The coated substrate can be dried by a myriad of drying means: including but not limited to use of ovens, series of ovens, and commercial drying equipment.
  • [0053]
    As noted above the composition can be applied to the surface of the substrate in a variety of ways known in the art including spraying. The slurry components can be mixed prior to spraying, mixed within the spraying apparatus or mixed after exit from the spray nozzle. As noted earlier a salient aspect of the process is the thickness (weight of slurry material/sq. ft) of the coating. In most cases it is preferable to coat the surface in a uniform or near uniform thickness.
  • [0000]
    Sample R1-172
  • [0054]
    Dry mix formulation III described above was mixed with approximately 35 weight percent water using commercial shotcrete/gunite equipment manufactured by RFI construction Products (Farmingdale, N.Y.). 0.5% weight percent of a boric acid/sugar solution (in a weight percent ratio of 1:1) was added to the slurry to increase the pot life of the material. The slurry mixture was then pumped (using the same shotcrete/gunite equipment) into four, ″ air atomizing nozzles and sprayed on to the surface of met-mat (z50% water content), post-press, pre-dryer, ⅜″ thick fiberboard. The slurry was applied to the fiberboard at about 172 grams/sq. ft. The coated board was then run through a series of drying ovens.
  • [0000]
    Sample R2-100
  • [0055]
    Dry mix formulation III described above was mixed with approximately 35 weight percent water using commercial shotcrete/gunite equipment manufactured by RFI construction Products (Farmingdale, N.Y.). 0.5% weight percent of a boric acid solution acid/sugar solution (in a weight percent ratio of 1:1) was added to the slurry to increase the pot life of the material. The slurry mixture was then pumped (using the same shotcrete/gunite equipment) into four, ″ air atomizing nozzles and sprayed on to the surface of met-mat (≈50% water content), post-press, pre-dryer, ⅜″ thick fiberboard. The slurry was applied to the fiberboard at approximately 100 grams/sq. ft. The coated board was then run through a series of drying ovens.
  • [0000]
    Sample R3-63
  • [0056]
    Dry mix formulation III described above was mixed with approximately 35 weight percent water using commercial shotcrete/gunite equipment manufactured by RFI construction Products (Farmingdale, N.Y.). 0.5% weight percent of a boric acid solution acid/sugar solution (in a weight percent ratio of 1:1) was added to the slurry to increase the pot life of the material. The slurry mixture was then pumped (using the same shotcrete/gunite equipment) into four, ″ air atomizing nozzles and sprayed on to the surface of met-mat (=50% water content), post-press, pre-dryer, ⅜″ thick fiberboard. The slurry was applied to the fiberboard at approximately 63 grams/sq. ft. The coated board was then run through a series of drying ovens.
  • [0000]
    Sample R4-47
  • [0057]
    Dry mix formulation III described above was mixed with approximately 35 weight percent water using commercial shotcrete/gunite equipment manufactured by RFI construction Products (Farmingdale, N.Y.). 0.5% weight percent of a boric acid acid/sugar solution (in a weight percent ratio of 1:1) solution was added to the slurry to increase the pot life of the material. The components were mixed for approximately 5-15 minutes, or until a uniform slurry is achieved. The slurry mixture was then pumped (using the same shotcrete/gunite equipment) into four, ″ air atomizing nozzles and on to the surface of met-mat (≈50% water content), post-press, pre-dryer, ⅜″ thick fiberboard. The slurry was applied to the fiberboard at approximately 47 grams/sq. ft. The coated board is then run through a series of drying ovens.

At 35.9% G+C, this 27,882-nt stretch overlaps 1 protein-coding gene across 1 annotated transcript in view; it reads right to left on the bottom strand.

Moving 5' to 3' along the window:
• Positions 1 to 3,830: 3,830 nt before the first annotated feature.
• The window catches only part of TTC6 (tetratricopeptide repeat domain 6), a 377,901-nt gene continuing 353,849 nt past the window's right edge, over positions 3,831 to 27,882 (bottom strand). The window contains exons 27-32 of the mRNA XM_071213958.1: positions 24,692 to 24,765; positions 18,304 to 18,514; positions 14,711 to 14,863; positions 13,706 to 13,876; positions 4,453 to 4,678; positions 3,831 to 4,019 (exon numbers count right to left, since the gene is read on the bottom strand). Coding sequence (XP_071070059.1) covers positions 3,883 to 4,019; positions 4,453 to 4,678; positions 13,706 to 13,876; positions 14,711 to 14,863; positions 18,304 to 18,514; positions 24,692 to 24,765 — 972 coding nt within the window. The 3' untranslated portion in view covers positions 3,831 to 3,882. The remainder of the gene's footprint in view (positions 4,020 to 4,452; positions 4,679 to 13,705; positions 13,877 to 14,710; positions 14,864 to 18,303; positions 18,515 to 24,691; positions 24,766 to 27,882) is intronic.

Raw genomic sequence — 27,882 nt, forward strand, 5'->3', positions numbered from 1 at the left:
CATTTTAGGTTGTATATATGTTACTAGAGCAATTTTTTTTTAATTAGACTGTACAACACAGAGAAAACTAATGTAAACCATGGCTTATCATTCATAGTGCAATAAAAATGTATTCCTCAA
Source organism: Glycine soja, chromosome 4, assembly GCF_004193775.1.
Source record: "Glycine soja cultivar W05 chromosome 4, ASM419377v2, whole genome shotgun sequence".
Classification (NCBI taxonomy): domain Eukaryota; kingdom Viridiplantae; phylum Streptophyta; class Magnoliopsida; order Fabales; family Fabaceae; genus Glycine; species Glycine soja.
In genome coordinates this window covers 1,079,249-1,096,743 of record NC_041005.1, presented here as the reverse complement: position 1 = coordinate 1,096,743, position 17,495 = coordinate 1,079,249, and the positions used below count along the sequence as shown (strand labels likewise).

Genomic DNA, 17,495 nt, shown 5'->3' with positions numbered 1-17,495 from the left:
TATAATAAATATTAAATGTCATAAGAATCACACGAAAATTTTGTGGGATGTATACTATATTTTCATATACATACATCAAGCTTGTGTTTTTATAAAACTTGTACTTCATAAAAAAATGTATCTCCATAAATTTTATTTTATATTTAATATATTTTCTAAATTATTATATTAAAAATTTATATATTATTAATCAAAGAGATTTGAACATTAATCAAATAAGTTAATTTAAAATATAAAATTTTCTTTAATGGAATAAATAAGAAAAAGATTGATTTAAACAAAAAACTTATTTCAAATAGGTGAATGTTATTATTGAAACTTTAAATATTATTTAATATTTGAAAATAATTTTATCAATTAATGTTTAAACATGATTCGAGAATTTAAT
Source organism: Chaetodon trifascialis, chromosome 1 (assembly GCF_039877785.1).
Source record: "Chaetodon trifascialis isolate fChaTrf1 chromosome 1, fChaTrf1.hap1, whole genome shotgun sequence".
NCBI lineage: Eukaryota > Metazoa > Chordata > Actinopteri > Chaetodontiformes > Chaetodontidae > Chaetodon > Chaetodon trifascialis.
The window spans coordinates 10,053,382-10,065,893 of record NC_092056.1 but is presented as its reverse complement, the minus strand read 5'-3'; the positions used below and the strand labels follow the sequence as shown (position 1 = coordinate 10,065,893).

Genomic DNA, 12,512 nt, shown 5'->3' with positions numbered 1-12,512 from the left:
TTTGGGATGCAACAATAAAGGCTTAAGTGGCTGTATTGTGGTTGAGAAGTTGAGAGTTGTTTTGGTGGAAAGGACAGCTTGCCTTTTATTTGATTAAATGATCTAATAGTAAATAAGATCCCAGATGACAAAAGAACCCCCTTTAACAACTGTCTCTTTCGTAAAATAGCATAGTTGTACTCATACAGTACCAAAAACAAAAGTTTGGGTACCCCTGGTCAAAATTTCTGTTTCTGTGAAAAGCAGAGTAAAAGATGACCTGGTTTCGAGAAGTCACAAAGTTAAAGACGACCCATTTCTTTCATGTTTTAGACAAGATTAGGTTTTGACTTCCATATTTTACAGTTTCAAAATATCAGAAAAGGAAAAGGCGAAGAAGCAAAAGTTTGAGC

• [0000]
    Results
  • [0058]
    ASTM E84-04 was followed to test the coated fiberboard samples as described above. ASTM E84-04 determines the surface burning characteristics of a material, specifically the flame spread and smoke developed indices when exposed to fire. The maximum distance the flame spreads along the length of the sample from the end of the igniting flame is determined by observation. The Flame Spread Index (FSI) of the material is determined by rounding the Calculated Flame Spread (CFS) as described in UL 723, which is hereby incorporated by reference in its entirety. The CFS is derived from plotting the progression of the flame front on a tirne-distance scale, ignoring any flame front recession, and using one of the calculation methods. The Smoke Developed Index (SDI) is determined by rounding the Calculated Smoke Developed (CSD) as described in UL 723.
  • [0059]
    Table I includes the ASTM E84-04 test results for the above-described samples. The results of the tests illustrate the extraordinary flame protection imparted by the invented fire-retardant composition. All of the samples performed extremely well in the tests, indicating retardancy in line with a Class A rating for flame spread. All four samples had a flame spread index of less than or equal to 5 and a smoke development index of equal or less than 15. Sample R3-63 had a superior flame index of 0. The ability of the invented product to impart superior flame retardancy using such a thin coat of material is extraordinary and unexpected. The test results attest to the unique characteristics of the invented material.
  • [0060]
    Surprisingly, the two thinner coated samples (R3-63 and R4-47) outperformed the samples with the thicker fire-retardant coatings. Although all the samples performed exemplary, the thicker coatings appeared to crack slightly causing a marginal increase in flame spread and smoke development. There appears to be a balance between applying enough composition to impart satisfactory retardancy with applying too much composition that the coating cracks. However, thicker coatings may be desired for certain applications including but not limited to those that require additional structural strength, or when the coating is used as an adhesive, binder or other form.